This chapter illustrates the case of a man diagnosed with complex partial seizures, pseudohypoglycemia and asymptomatic type III glycogen storage disease. The diagnosis of type III glycogen storage disease distracted his physicians from the diagnosis of seizures. Although some of his symptoms were potentially compatible with hypoglycemia, he had no biochemical evidence of hypoglycemia associated with spells, his symptoms were unaffected by eating, and his spells were too sudden in onset and too brief to be attributable to hypoglycemia. He was initially treated with levetiracetam at a dosage titrated up to 500 mg po BID. After 5 months of no seizures, the patient reduced his dosage of levetiracetam to 250 mg po BID. He has remained free of seizures for an additional 7 months. Establishing the diagnosis of partial seizures is often a diagnostic challenge for physicians, particularly when the seizures occur infrequently. A careful history is essential for establishing the possibility of partial seizures, but patients often are unable to provide sufficient details. Additional history obtained from family members and friends can provide a more complete description of the spells, as it did in this case.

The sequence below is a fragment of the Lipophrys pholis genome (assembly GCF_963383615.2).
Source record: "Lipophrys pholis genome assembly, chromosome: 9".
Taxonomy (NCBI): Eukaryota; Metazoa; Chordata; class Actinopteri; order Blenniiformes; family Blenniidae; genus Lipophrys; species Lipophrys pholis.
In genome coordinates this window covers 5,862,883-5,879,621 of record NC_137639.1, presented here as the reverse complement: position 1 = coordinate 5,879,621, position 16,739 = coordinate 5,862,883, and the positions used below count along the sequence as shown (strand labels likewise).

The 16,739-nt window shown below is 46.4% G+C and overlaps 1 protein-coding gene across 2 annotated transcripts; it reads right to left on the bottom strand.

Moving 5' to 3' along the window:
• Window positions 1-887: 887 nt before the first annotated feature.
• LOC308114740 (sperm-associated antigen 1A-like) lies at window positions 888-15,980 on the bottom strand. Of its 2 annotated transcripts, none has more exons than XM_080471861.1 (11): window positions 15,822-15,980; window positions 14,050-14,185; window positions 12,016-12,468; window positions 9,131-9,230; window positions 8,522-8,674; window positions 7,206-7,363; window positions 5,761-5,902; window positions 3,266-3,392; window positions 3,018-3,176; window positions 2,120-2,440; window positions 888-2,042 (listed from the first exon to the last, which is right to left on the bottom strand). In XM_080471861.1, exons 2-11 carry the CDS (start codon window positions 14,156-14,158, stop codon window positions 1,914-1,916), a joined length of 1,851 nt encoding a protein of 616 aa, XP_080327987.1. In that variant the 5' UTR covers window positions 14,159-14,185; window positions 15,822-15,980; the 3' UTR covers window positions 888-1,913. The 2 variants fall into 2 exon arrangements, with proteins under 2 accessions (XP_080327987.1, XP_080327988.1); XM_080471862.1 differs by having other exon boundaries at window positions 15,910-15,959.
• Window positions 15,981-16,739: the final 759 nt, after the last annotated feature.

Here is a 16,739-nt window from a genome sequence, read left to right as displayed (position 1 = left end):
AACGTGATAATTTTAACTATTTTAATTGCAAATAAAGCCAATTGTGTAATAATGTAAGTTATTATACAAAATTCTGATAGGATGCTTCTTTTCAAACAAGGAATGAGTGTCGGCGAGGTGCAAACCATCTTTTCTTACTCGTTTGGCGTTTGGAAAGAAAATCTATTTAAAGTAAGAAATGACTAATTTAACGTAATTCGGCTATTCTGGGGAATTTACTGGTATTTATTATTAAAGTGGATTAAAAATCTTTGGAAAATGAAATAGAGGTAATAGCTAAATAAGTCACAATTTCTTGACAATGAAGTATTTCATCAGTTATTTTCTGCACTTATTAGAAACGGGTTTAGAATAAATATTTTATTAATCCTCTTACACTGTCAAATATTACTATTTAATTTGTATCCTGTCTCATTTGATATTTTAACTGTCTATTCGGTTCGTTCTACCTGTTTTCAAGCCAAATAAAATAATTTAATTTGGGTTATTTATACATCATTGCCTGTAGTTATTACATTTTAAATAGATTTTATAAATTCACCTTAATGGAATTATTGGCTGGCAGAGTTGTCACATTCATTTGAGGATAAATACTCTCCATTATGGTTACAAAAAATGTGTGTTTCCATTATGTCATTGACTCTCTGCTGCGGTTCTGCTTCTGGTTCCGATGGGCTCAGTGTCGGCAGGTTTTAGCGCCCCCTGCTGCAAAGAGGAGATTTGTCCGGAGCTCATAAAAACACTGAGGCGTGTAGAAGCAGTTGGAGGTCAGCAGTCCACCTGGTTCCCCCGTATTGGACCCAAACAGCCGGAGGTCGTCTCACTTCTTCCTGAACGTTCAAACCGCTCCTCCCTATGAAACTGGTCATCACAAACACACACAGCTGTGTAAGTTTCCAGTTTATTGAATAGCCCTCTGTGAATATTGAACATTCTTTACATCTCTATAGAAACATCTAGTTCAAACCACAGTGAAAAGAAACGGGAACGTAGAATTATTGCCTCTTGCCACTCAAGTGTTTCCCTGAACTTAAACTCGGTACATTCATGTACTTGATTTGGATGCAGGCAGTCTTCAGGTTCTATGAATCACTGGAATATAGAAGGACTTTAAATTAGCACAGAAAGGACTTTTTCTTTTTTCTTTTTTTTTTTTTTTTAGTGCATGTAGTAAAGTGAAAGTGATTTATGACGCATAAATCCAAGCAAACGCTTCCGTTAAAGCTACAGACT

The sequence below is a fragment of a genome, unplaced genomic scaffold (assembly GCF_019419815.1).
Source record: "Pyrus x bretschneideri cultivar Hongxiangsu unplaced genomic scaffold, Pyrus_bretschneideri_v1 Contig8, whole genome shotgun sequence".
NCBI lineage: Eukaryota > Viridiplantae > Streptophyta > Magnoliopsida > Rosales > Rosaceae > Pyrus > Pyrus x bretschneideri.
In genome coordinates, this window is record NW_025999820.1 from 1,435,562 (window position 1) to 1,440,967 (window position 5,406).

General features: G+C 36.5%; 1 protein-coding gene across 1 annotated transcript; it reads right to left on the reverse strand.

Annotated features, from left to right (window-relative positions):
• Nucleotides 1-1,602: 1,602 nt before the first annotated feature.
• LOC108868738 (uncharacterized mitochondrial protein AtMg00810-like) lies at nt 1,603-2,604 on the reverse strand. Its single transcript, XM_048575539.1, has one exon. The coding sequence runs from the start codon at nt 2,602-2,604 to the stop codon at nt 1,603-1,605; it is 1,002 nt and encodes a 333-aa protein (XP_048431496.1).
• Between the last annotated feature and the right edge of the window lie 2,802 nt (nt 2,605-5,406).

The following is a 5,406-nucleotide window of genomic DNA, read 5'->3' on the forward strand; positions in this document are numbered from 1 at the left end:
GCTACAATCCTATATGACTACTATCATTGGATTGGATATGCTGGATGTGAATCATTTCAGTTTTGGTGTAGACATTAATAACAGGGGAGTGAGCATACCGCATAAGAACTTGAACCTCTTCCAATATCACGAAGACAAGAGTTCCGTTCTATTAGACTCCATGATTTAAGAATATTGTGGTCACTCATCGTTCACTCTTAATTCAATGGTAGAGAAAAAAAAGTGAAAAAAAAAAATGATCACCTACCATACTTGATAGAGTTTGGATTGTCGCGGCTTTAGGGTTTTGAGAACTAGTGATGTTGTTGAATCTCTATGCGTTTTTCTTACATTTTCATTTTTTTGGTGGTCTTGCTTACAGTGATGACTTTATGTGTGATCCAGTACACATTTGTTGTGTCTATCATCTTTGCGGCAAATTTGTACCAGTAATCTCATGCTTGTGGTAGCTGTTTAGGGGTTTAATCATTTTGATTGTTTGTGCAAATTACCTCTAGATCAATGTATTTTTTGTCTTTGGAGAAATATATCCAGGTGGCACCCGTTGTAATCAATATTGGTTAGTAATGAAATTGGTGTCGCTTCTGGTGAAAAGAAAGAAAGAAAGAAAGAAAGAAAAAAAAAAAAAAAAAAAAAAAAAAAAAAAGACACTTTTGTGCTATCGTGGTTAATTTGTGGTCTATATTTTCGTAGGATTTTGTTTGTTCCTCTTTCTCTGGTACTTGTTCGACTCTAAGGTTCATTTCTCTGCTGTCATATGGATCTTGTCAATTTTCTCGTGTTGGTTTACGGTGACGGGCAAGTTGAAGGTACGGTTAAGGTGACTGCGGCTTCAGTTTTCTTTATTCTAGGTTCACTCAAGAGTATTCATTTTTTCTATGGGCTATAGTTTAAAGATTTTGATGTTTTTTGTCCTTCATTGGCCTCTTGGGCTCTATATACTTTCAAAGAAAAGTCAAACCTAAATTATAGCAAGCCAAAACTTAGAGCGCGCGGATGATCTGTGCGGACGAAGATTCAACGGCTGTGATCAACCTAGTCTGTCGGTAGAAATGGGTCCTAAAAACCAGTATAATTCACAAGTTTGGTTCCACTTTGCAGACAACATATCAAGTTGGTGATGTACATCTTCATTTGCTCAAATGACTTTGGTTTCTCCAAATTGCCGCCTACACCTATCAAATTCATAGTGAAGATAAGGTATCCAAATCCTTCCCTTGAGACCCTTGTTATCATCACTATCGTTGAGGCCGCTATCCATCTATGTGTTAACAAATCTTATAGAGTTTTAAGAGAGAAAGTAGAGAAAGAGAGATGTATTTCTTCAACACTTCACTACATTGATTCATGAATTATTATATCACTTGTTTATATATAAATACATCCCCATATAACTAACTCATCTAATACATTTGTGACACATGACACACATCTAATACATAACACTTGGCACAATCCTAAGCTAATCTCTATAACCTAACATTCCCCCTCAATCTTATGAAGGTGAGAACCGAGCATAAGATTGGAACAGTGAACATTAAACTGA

|Original language||English (US)|
|Title of host publication||Puzzling Cases of Epilepsy|
|Number of pages||4|
|State||Published - Dec 1 2008|
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